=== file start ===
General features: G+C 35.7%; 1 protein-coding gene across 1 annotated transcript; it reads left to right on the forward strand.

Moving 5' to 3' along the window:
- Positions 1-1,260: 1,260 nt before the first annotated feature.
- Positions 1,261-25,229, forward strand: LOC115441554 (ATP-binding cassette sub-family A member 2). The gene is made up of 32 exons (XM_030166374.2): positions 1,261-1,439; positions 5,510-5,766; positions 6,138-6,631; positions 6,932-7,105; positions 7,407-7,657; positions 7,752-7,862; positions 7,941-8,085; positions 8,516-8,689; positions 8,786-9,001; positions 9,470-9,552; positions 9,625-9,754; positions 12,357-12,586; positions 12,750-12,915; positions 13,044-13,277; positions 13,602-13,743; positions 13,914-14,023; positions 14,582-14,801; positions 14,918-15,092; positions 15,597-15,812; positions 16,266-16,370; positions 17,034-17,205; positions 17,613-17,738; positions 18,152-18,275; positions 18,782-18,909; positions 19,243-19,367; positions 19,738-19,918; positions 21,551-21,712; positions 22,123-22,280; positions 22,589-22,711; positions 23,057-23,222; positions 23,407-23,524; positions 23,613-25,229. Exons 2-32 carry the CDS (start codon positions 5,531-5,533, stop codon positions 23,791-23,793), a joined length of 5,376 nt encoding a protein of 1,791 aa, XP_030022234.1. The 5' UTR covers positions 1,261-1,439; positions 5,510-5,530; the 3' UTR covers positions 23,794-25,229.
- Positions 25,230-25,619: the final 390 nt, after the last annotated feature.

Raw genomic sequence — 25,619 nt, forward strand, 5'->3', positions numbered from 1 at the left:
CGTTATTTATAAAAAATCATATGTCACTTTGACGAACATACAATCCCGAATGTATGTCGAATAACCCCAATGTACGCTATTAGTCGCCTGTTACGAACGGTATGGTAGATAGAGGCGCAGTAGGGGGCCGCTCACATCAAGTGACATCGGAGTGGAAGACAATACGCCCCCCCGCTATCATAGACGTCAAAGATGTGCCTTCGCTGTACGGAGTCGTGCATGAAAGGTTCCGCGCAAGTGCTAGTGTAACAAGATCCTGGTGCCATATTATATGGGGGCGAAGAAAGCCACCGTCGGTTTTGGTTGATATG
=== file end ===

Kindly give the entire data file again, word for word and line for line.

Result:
General features: G+C 35.7%; 1 protein-coding gene across 1 annotated transcript; it reads left to right on the forward strand.

Moving 5' to 3' along the window:
- Positions 1-1,260: 1,260 nt before the first annotated feature.
- Positions 1,261-25,229, forward strand: LOC115441554 (ATP-binding cassette sub-family A member 2). The gene is made up of 32 exons (XM_030166374.2): positions 1,261-1,439; positions 5,510-5,766; positions 6,138-6,631; positions 6,932-7,105; positions 7,407-7,657; positions 7,752-7,862; positions 7,941-8,085; positions 8,516-8,689; positions 8,786-9,001; positions 9,470-9,552; positions 9,625-9,754; positions 12,357-12,586; positions 12,750-12,915; positions 13,044-13,277; positions 13,602-13,743; positions 13,914-14,023; positions 14,582-14,801; positions 14,918-15,092; positions 15,597-15,812; positions 16,266-16,370; positions 17,034-17,205; positions 17,613-17,738; positions 18,152-18,275; positions 18,782-18,909; positions 19,243-19,367; positions 19,738-19,918; positions 21,551-21,712; positions 22,123-22,280; positions 22,589-22,711; positions 23,057-23,222; positions 23,407-23,524; positions 23,613-25,229. Exons 2-32 carry the CDS (start codon positions 5,531-5,533, stop codon positions 23,791-23,793), a joined length of 5,376 nt encoding a protein of 1,791 aa, XP_030022234.1. The 5' UTR covers positions 1,261-1,439; positions 5,510-5,530; the 3' UTR covers positions 23,794-25,229.
- Positions 25,230-25,619: the final 390 nt, after the last annotated feature.

Raw genomic sequence — 25,619 nt, forward strand, 5'->3', positions numbered from 1 at the left:
CGTTATTTATAAAAAATCATATGTCACTTTGACGAACATACAATCCCGAATGTATGTCGAATAACCCCAATGTACGCTATTAGTCGCCTGTTACGAACGGTATGGTAGATAGAGGCGCAGTAGGGGGCCGCTCACATCAAGTGACATCGGAGTGGAAGACAATACGCCCCCCCGCTATCATAGACGTCAAAGATGTGCCTTCGCTGTACGGAGTCGTGCATGAAAGGTTCCGCGCAAGTGCTAGTGTAACAAGATCCTGGTGCCATATTATATGGGGGCGAAGAAAGCCACCGTCGGTTTTGGTTGATATG